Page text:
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Nissan has a big year planned for 2022 with the arrival of the new Qashqai, X-Trail, Pathfinder and Z. All four are important in their own way, but one stands out ahead of the others in terms of the impact it could have on the brand’s Australian hopes.
While the X-Trail is critical because it’s the brand’s biggest seller, it should have no trouble retaining that role; the Pathfinder has underperformed for Nissan, so any growth from it would be a bonus; while the Z will add some excitement but only sell in limited volume.
Nissan has been teasing its e-Power technology for years and 2022 will finally see it hit local showrooms. This is a big deal for Nissan, introducing not only a hybrid powertrain at a time when more and more Australians are looking to buy fuel-efficient cars, but because e-Power is a unique technology that has the potential to give the brand an advantage over its rivals.
The key difference between e-Power and a conventional ‘parallel’ hybrid is Nissan’s set-up only ever uses the electric motor to drive the wheels, whereas a parallel hybrid (like Toyota’s popular system) is able to use either the petrol engine or electric motor (or a combination of both) to power the wheels.
E-Power uses the petrol engine as an onboard generator to charge the battery that in-turn powers the motor.
As far as Nissan is concerned there are several benefits to this format, most notably it means the e-Power performs more like an EV rather than a petrol-powered car. And because the petrol engine is only used to charge the battery, not drive the wheels, the engine is able to run at its optimum RPM to further reduce fuel economy.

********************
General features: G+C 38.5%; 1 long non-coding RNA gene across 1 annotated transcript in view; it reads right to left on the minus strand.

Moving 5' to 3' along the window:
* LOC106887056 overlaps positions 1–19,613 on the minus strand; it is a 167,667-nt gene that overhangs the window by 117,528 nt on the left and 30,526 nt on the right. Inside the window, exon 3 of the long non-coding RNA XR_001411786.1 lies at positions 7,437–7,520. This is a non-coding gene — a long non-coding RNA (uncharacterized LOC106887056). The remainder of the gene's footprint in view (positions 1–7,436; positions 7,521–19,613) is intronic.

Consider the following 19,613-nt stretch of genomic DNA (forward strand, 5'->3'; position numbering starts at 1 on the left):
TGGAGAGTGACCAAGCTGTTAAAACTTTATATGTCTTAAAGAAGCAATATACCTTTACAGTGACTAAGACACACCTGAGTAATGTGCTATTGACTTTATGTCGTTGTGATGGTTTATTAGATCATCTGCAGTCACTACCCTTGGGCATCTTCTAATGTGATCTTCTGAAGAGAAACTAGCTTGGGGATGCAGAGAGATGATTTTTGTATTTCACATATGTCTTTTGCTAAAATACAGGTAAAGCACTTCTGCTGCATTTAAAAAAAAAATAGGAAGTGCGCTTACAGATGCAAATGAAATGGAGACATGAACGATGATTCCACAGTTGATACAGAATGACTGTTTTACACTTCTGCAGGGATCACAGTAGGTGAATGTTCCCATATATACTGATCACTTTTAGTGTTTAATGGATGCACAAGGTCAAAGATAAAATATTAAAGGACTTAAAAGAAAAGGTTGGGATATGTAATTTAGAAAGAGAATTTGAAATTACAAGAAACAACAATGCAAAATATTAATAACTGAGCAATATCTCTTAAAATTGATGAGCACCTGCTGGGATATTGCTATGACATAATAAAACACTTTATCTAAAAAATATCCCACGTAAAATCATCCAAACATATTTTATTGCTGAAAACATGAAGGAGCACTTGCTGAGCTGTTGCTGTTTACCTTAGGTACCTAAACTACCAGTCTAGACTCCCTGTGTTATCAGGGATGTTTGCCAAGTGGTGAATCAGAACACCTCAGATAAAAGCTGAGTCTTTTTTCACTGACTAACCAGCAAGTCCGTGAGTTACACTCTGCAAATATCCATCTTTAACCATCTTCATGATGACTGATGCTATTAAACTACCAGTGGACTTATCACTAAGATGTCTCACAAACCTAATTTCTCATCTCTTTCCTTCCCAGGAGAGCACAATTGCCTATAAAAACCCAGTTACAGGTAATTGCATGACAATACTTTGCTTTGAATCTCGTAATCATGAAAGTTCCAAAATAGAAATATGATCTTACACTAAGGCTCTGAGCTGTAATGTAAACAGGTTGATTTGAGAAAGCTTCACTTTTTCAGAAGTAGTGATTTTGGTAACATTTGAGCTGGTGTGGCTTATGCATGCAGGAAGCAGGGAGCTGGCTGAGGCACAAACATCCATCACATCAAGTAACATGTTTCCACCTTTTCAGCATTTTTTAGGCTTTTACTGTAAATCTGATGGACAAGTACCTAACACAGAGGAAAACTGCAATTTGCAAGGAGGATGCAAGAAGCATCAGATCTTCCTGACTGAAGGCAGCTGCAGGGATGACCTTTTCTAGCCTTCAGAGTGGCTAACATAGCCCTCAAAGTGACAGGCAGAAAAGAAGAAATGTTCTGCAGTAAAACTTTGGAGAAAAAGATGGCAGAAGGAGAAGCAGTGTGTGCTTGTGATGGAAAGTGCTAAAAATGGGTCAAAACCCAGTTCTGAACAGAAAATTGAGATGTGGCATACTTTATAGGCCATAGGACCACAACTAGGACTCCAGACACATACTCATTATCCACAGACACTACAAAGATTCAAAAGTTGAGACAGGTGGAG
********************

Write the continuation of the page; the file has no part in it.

At the same time, by using the petrol engine to keep the battery topped up, e-Power models don’t need large, heavy battery packs like a full EV. Which, in turn, means you refuel an e-Power vehicle with petrol, rather than plugging it in so there’s no behavioural change required by the owner.
The precise e-Power system for the Qashqai is believed to be a 140kW/330Nm electric motor, supported by a 1.5-litre four-cylinder petrol engine. For comparison, the Hyundai Kona’s 1.6-litre turbocharged petrol engine makes 130kW/265Nm and the Mazda MX-30 Hybrid makes only 114kW/200Nm.
In theory that means the Qashqai e-Power will be both fuel efficient and powerful, which should help appeal to buyers in a highly competitive segment of the market.
Speaking of the small SUV market, it’s currently on track to sell more than 125,000 models in 2021, with sales up nearly 44 per cent year-to-date, recovering nicely from the pandemic-induced slump of 2020.
The Qashqai is currently only the seventh best-selling model in the segment, with 5588 sales year-to-date, which is well behind the market-leading MG ZS with 13,740 sales. But that’s a decline from the glory days of the Qashqai pre-pandemic.
In 2018, it was the third best-selling small SUV, behind only the Mitsubishi ASX and Mazda CX-3, selling nearly 14,000 examples (13,950 to be precise). With the current model on course to sell approximately 7500 units in 2021, that leaves a lot of ground for Nissan to recover – nearly 6500 sales.
Given the current model’s age and supply issues, Nissan should be confident of making up that sales gap and returning the Qashqai to a higher place on the sales chart. That alone could be enough for Nissan to pass Volkswagen in the overall sales race, which is why it’s such a critical model for the brand.
In many respects, the Qashqai has filled the gap left by the Pulsar, as Nissan’s small car of choice by Australian buyers. While the market has evolved, so has the brand’s offerings and this has been reflected in the strong performance of the X-Trail and Qashqai in previous years.
The combination of fresh design, e-Power technology and Nissan’s reputation means the Qashqai may be small but has big potential for the brand in 2022.